Genesis CEO plays diversity card

Last updated 08:49 21/03/2014
Genesis chairman Dame Jenny Shipley, with CEO Albert Brantley.

Genesis chairman Dame Jenny Shipley, with CEO Albert Brantley.

Genesis Energy Auckland headquarters.

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Genesis Energy chief executive Albert Brantley says the resilience of the power generator and retailer to volatile market conditions appears to be winning over potential investors for the public share offer.

Brantley said the flexibility of Genesis's generation portfolio, combined with its large retailing business and upstream gas interests, provided more stability of earnings, which flowed through to a higher yield.

That seemed to be counting with investors, despite the two large energy privatisations that preceded it last year, and the uncertainty over both energy regulation and future electricity demand, he said.

"The investment story that we are emphasising is really the diversity of our earnings and the way in which we flex the portfolio allows us to get pretty constant earnings," Brantley told the The Australian Financial Review.

"We've been quite encouraged by the reception in Australia and in the UK, and Singapore and Hong Kong, and certainly in the retail roadshows we've done in New Zealand."

The government is selling between 30 per cent and 49 per cent of Genesis in the last in a wave of sales that included a stake in Air New Zealand. With shares to be priced at $1.35-$1.65 a share, the IPO will raise between $405 million and $808m.

The sale follows last year's IPOs of Mighty River Power and Meridian Energy, which raised $3.6 billion.

Genesis has thermal plants at its main Huntly site, as well as lower-cost hydropower plants, and the country's biggest electricity retailing business, with 27 per cent of the market. It also owns 31 per cent of the Kupe oil and gas field, a revenue stream largely immune to power market dynamics. It contributes 25 per cent to 30 per cent of earnings.

One portfolio manager in Australia, who is considering buying shares, said the offer looked "pretty interesting".

He said Genesis was more flexible in its generation options, and had reasonable access to gas through its stake in Kupe. Added were the healthy dividend yield and the straightforward offer, avoiding the instalment receipts used for Meridian.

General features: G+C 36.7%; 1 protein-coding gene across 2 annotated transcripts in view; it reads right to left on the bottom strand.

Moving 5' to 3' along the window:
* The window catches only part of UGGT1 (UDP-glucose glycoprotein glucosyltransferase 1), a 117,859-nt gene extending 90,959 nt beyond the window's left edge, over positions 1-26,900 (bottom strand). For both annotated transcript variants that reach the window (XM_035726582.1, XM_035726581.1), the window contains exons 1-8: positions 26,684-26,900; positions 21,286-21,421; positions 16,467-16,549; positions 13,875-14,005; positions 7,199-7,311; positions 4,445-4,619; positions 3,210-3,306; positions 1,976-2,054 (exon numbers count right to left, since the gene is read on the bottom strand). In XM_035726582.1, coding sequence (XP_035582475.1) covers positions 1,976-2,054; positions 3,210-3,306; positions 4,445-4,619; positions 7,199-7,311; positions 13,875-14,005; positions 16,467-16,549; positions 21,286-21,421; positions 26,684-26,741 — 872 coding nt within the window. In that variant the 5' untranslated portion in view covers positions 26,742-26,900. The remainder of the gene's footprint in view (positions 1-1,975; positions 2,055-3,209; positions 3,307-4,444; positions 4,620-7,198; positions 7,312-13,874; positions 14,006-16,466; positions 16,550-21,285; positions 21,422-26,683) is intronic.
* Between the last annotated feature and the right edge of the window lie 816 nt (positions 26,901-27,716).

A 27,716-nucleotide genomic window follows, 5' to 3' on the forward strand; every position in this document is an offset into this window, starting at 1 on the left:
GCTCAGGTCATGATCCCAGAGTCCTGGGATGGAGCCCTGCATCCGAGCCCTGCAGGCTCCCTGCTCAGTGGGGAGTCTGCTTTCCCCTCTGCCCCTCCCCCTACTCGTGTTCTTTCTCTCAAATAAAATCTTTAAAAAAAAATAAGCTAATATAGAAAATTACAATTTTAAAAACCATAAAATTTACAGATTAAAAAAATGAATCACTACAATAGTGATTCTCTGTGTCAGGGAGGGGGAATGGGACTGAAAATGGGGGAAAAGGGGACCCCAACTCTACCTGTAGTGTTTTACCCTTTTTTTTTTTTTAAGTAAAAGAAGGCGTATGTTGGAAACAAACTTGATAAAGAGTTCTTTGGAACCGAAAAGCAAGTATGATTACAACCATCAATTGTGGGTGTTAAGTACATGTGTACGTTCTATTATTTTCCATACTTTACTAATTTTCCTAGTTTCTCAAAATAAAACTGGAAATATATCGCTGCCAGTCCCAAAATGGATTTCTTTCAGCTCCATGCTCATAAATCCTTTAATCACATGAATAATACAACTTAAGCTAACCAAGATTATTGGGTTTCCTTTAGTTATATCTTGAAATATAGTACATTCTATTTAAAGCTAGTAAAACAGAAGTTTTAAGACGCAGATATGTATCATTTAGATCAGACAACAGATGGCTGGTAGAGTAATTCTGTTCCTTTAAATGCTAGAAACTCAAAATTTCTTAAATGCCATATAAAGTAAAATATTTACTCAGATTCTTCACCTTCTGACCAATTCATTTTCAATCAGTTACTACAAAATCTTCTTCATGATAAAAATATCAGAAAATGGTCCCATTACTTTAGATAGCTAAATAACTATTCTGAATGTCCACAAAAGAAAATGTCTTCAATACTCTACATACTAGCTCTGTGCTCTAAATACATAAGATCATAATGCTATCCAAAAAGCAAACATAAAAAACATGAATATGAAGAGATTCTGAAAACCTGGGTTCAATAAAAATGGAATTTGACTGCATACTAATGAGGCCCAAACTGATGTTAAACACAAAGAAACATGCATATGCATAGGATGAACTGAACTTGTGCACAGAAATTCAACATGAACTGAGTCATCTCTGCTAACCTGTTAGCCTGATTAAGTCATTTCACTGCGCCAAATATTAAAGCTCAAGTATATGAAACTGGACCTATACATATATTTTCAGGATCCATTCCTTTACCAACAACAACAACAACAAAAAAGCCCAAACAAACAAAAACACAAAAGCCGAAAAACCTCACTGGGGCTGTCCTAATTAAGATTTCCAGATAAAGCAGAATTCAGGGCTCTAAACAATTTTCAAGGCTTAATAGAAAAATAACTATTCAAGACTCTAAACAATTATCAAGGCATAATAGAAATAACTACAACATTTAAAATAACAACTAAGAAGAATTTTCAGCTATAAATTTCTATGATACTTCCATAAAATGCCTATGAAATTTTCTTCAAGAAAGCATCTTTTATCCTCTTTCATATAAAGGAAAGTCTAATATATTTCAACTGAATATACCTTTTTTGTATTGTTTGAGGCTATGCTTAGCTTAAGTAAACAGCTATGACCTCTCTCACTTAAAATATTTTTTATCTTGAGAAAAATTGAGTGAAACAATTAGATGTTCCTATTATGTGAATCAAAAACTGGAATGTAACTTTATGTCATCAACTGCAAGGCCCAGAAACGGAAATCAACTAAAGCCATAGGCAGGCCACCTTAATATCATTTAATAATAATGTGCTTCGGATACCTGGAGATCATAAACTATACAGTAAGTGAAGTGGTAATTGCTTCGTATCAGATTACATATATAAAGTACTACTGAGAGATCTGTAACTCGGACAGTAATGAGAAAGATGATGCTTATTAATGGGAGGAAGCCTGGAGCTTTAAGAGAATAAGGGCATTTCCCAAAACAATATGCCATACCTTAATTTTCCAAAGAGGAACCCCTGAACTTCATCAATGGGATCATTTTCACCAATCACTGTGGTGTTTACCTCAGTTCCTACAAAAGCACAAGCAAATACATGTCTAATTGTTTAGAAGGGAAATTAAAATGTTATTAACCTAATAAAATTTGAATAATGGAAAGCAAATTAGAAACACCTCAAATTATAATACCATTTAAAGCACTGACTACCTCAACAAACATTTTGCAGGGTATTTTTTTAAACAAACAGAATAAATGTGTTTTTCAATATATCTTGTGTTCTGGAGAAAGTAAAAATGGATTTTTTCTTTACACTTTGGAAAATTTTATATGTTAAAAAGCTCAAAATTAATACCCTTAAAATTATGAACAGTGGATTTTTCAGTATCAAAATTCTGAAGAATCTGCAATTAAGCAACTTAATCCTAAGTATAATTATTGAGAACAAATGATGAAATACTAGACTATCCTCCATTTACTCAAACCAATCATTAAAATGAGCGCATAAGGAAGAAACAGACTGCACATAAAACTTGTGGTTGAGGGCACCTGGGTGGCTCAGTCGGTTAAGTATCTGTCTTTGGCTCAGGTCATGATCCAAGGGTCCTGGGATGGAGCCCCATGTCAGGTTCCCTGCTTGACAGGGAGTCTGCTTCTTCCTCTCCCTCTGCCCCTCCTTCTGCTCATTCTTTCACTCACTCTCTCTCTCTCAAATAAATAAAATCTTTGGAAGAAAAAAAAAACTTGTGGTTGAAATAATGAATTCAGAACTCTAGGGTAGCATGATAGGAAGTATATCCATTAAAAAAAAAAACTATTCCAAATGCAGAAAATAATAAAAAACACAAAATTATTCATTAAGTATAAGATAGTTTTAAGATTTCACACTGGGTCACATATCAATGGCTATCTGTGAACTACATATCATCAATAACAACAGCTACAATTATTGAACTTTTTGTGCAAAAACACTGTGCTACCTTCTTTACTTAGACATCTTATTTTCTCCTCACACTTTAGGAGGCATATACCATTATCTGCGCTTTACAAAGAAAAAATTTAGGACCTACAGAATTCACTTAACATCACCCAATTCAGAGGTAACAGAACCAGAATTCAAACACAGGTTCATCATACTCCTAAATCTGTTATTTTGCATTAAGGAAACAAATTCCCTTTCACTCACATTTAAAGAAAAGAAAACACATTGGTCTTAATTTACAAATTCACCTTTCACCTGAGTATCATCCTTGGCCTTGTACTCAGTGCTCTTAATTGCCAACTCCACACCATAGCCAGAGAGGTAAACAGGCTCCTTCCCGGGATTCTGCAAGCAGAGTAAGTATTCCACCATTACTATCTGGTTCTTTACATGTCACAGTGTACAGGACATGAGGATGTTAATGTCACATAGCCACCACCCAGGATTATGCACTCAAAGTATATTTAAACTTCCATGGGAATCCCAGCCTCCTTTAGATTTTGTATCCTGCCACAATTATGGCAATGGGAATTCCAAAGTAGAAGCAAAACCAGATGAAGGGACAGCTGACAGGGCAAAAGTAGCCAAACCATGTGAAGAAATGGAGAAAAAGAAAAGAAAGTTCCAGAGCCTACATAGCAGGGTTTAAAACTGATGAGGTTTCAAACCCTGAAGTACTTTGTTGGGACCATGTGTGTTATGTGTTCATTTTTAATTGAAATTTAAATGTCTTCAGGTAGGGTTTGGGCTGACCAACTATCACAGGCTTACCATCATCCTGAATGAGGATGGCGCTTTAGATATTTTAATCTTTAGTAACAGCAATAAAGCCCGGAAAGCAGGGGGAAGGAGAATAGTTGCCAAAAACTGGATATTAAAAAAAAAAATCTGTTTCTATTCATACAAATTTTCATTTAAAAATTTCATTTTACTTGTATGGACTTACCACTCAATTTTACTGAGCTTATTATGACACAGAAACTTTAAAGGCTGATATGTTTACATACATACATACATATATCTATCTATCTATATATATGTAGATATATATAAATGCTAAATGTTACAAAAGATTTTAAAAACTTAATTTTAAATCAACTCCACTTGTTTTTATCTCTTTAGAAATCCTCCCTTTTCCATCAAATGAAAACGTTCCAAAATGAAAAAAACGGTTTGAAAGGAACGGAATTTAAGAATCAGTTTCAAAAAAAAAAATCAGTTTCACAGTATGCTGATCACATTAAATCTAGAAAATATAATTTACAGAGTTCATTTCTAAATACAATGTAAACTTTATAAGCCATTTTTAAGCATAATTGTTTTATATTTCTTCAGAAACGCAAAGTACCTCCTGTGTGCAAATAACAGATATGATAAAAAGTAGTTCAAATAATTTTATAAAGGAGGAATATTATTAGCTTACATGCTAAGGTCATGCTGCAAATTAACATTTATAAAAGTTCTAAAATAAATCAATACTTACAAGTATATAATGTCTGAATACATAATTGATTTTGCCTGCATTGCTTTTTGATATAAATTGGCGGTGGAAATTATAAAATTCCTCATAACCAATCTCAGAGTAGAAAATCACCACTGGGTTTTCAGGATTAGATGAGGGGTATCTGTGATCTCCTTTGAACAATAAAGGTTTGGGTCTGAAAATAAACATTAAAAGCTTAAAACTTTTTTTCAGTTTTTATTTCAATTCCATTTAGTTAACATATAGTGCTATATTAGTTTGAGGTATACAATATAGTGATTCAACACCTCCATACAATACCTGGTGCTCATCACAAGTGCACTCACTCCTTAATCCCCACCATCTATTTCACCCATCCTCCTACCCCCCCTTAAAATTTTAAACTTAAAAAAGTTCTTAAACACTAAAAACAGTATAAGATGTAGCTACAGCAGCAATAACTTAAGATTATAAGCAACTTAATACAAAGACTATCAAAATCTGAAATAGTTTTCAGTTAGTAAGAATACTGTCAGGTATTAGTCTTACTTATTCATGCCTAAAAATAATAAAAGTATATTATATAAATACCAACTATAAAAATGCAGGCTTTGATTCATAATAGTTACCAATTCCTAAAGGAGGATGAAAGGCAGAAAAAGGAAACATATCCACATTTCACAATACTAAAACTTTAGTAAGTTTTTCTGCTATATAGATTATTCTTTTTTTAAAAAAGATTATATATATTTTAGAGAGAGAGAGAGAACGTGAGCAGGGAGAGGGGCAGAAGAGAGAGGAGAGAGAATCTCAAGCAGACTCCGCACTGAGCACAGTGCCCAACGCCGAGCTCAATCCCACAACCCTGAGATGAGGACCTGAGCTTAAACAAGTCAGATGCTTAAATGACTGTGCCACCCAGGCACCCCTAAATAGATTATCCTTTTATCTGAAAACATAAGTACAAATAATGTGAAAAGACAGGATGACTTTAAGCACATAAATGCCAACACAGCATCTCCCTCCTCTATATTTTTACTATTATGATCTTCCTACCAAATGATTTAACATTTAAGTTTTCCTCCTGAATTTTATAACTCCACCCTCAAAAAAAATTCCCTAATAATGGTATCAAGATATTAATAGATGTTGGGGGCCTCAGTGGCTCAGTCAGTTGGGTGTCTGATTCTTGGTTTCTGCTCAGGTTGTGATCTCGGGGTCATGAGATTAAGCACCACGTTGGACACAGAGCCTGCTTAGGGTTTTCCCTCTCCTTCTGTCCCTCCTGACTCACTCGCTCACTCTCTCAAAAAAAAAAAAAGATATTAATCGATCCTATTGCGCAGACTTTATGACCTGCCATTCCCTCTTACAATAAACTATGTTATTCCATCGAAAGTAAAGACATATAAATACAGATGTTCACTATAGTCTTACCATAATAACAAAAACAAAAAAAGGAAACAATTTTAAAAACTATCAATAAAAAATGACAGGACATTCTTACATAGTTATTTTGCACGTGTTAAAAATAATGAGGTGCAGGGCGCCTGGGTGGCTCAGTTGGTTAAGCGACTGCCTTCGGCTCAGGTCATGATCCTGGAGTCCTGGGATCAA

"And it looks as though they have priced it sensibly," he added.

The IPO offers a gross yield of up to 16.5 per cent and a cash yield of up to 11.9 per cent in 2015, depending on the initial price. Some critics have labelled the offer, including a loyalty bonus for local investors, over-generous.

Brantley wouldn't comment on the structure but said the predictability of earnings allowed more to be paid in dividends. He pointed to the changes Genesis had made in its generation fleet over recent years that allow it to adjust output between plants, depending on wholesale prices. That means Genesis can cover its retail demand through low-cost hydro and gas-fired generation, only running its higher-cost gas-coal units at Huntly when prices are higher, typically in drier periods.

The result is relatively constant earnings within a wide range of wholesale prices of $30 to $75 a megawatt-hour, even though output is much reduced at lower prices.

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"We think the balance is about right where we can flex the portfolio up or down," Brantley said.

The main regulatory risk is the electricity reform proposed by Labour and the Greens should they win the September election. Brantley said Genesis would be less affected than its "pure hydrology peers".

The percentage of Genesis to be sold will be announced on March 26 and the share price two days later.



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